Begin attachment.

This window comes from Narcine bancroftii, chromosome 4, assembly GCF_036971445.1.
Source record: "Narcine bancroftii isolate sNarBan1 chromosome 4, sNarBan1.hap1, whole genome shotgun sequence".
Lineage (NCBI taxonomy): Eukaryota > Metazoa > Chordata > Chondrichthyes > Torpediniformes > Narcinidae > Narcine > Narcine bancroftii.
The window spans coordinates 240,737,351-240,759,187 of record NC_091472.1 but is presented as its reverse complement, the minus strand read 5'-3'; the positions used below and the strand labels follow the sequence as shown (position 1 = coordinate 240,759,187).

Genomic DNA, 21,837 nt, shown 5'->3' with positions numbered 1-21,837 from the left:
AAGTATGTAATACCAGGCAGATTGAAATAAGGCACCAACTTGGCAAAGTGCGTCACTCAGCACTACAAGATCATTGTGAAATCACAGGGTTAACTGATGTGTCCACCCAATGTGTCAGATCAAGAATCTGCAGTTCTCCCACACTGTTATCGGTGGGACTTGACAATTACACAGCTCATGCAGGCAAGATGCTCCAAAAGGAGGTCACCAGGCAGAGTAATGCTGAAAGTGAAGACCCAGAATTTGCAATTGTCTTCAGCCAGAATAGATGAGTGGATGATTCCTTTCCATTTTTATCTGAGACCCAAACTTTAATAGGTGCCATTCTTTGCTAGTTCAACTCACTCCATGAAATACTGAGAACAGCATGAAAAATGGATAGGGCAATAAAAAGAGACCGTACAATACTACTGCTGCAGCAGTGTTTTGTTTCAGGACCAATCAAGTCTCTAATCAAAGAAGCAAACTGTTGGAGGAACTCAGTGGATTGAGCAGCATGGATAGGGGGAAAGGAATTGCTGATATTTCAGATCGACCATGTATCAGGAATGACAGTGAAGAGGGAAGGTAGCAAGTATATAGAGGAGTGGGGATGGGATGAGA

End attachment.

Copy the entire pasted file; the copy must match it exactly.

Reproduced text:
This window comes from Narcine bancroftii, chromosome 4, assembly GCF_036971445.1.
Source record: "Narcine bancroftii isolate sNarBan1 chromosome 4, sNarBan1.hap1, whole genome shotgun sequence".
Lineage (NCBI taxonomy): Eukaryota > Metazoa > Chordata > Chondrichthyes > Torpediniformes > Narcinidae > Narcine > Narcine bancroftii.
The window spans coordinates 240,737,351-240,759,187 of record NC_091472.1 but is presented as its reverse complement, the minus strand read 5'-3'; the positions used below and the strand labels follow the sequence as shown (position 1 = coordinate 240,759,187).

Genomic DNA, 21,837 nt, shown 5'->3' with positions numbered 1-21,837 from the left:
AAGTATGTAATACCAGGCAGATTGAAATAAGGCACCAACTTGGCAAAGTGCGTCACTCAGCACTACAAGATCATTGTGAAATCACAGGGTTAACTGATGTGTCCACCCAATGTGTCAGATCAAGAATCTGCAGTTCTCCCACACTGTTATCGGTGGGACTTGACAATTACACAGCTCATGCAGGCAAGATGCTCCAAAAGGAGGTCACCAGGCAGAGTAATGCTGAAAGTGAAGACCCAGAATTTGCAATTGTCTTCAGCCAGAATAGATGAGTGGATGATTCCTTTCCATTTTTATCTGAGACCCAAACTTTAATAGGTGCCATTCTTTGCTAGTTCAACTCACTCCATGAAATACTGAGAACAGCATGAAAAATGGATAGGGCAATAAAAAGAGACCGTACAATACTACTGCTGCAGCAGTGTTTTGTTTCAGGACCAATCAAGTCTCTAATCAAAGAAGCAAACTGTTGGAGGAACTCAGTGGATTGAGCAGCATGGATAGGGGGAAAGGAATTGCTGATATTTCAGATCGACCATGTATCAGGAATGACAGTGAAGAGGGAAGGTAGCAAGTATATAGAGGAGTGGGGATGGGATGAGA